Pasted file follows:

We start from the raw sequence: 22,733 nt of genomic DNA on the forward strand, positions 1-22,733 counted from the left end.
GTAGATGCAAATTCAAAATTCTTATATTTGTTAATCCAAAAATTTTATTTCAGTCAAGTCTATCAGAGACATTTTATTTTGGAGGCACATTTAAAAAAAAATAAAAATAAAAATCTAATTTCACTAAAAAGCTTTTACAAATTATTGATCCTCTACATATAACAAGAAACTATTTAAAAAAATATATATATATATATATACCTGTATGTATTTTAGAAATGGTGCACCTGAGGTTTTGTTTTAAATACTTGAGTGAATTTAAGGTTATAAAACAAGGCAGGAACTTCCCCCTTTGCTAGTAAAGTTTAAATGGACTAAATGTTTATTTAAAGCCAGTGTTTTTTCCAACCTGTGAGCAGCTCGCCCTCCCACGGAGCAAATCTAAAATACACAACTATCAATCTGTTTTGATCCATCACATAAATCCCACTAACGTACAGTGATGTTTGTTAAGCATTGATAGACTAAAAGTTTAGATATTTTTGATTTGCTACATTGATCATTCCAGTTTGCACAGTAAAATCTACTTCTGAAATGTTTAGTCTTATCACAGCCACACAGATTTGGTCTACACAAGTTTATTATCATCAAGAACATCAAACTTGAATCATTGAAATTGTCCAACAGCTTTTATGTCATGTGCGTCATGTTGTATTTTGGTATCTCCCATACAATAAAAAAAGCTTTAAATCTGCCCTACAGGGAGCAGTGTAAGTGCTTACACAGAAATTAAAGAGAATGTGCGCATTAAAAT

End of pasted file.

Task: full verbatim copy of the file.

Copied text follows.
We start from the raw sequence: 22,733 nt of genomic DNA on the forward strand, positions 1-22,733 counted from the left end.
GTAGATGCAAATTCAAAATTCTTATATTTGTTAATCCAAAAATTTTATTTCAGTCAAGTCTATCAGAGACATTTTATTTTGGAGGCACATTTAAAAAAAAATAAAAATAAAAATCTAATTTCACTAAAAAGCTTTTACAAATTATTGATCCTCTACATATAACAAGAAACTATTTAAAAAAATATATATATATATATATACCTGTATGTATTTTAGAAATGGTGCACCTGAGGTTTTGTTTTAAATACTTGAGTGAATTTAAGGTTATAAAACAAGGCAGGAACTTCCCCCTTTGCTAGTAAAGTTTAAATGGACTAAATGTTTATTTAAAGCCAGTGTTTTTTCCAACCTGTGAGCAGCTCGCCCTCCCACGGAGCAAATCTAAAATACACAACTATCAATCTGTTTTGATCCATCACATAAATCCCACTAACGTACAGTGATGTTTGTTAAGCATTGATAGACTAAAAGTTTAGATATTTTTGATTTGCTACATTGATCATTCCAGTTTGCACAGTAAAATCTACTTCTGAAATGTTTAGTCTTATCACAGCCACACAGATTTGGTCTACACAAGTTTATTATCATCAAGAACATCAAACTTGAATCATTGAAATTGTCCAACAGCTTTTATGTCATGTGCGTCATGTTGTATTTTGGTATCTCCCATACAATAAAAAAAGCTTTAAATCTGCCCTACAGGGAGCAGTGTAAGTGCTTACACAGAAATTAAAGAGAATGTGCGCATTAAAAT